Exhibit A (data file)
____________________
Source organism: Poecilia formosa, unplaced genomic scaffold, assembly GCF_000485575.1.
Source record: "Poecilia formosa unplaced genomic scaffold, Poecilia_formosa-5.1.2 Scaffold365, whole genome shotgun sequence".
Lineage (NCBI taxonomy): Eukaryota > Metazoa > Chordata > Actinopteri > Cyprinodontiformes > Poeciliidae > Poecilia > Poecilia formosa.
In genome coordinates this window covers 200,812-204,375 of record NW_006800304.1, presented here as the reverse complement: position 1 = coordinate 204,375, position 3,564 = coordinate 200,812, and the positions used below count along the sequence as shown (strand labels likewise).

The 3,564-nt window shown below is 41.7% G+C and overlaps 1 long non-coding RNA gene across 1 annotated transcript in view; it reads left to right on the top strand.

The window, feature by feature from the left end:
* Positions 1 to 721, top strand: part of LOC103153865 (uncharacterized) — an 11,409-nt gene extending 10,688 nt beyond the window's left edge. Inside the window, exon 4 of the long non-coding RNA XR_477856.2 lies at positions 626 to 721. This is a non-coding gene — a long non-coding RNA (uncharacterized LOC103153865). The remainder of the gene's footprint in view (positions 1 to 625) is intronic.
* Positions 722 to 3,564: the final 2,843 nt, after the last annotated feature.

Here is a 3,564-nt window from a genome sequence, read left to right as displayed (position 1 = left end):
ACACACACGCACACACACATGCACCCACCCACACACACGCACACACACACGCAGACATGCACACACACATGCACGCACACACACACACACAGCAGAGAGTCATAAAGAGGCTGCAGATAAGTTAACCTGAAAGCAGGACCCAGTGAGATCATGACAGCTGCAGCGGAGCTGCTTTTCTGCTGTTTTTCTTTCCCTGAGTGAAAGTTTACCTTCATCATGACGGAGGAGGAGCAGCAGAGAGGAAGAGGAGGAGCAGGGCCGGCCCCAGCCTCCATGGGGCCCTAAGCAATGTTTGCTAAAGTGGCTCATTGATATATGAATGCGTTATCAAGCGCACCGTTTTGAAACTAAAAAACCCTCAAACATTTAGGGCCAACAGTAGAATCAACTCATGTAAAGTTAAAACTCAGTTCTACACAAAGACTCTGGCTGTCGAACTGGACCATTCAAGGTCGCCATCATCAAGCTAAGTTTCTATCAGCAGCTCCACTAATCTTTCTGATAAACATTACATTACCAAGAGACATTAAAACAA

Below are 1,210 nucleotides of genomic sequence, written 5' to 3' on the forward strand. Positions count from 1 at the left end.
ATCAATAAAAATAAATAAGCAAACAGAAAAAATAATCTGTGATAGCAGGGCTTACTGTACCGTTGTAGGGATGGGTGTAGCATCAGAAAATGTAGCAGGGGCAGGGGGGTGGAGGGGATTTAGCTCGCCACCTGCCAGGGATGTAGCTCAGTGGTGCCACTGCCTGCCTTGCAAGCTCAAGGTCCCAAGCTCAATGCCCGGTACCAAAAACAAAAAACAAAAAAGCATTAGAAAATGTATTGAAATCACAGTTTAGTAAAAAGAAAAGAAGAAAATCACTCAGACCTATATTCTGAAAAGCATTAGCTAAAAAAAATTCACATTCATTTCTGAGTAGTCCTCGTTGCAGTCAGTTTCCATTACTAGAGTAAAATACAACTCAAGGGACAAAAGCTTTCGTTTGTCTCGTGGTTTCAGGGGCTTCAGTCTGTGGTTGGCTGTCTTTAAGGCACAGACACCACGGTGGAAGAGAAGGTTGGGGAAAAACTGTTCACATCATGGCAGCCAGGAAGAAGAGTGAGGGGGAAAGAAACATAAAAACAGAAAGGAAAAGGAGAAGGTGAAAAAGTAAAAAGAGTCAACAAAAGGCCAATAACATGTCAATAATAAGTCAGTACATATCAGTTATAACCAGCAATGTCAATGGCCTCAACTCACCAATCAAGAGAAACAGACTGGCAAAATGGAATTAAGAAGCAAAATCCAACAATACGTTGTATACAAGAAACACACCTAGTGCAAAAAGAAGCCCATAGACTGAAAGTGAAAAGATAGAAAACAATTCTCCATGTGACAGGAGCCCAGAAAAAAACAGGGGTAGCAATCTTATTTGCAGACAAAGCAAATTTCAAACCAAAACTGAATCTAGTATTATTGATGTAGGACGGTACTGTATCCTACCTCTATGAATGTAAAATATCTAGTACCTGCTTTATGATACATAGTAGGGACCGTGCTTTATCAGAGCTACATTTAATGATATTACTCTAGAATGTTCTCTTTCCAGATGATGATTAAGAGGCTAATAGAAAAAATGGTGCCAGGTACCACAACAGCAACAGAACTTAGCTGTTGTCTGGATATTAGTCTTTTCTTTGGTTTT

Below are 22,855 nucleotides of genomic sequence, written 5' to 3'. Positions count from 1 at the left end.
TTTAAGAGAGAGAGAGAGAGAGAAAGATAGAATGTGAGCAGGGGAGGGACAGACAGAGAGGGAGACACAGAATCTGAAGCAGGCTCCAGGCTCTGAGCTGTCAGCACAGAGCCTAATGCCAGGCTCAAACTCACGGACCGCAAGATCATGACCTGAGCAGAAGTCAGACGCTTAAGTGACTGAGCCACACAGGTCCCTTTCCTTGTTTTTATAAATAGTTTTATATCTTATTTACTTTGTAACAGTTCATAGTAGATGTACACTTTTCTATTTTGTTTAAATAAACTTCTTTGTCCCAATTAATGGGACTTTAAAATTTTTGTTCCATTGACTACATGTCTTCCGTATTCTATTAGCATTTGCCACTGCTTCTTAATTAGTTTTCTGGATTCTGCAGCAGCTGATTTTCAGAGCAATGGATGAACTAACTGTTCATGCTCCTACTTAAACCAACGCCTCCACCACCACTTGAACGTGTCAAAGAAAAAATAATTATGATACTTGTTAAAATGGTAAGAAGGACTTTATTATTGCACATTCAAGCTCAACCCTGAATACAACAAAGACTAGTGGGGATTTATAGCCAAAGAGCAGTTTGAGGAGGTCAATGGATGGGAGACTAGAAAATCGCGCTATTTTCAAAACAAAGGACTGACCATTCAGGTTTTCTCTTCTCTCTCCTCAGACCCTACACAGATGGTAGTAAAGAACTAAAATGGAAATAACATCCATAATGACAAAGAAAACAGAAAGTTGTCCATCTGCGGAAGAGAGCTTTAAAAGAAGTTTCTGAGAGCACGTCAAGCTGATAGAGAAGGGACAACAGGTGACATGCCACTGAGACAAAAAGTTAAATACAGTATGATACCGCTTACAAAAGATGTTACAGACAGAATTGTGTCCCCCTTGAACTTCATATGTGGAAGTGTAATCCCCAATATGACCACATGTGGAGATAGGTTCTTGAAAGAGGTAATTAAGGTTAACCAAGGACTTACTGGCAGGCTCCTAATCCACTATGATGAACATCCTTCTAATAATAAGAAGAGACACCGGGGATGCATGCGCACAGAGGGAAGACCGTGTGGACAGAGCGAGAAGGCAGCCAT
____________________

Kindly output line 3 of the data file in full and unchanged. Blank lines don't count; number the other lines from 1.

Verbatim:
Lineage (NCBI taxonomy): Eukaryota > Metazoa > Chordata > Actinopteri > Cyprinodontiformes > Poeciliidae > Poecilia > Poecilia formosa.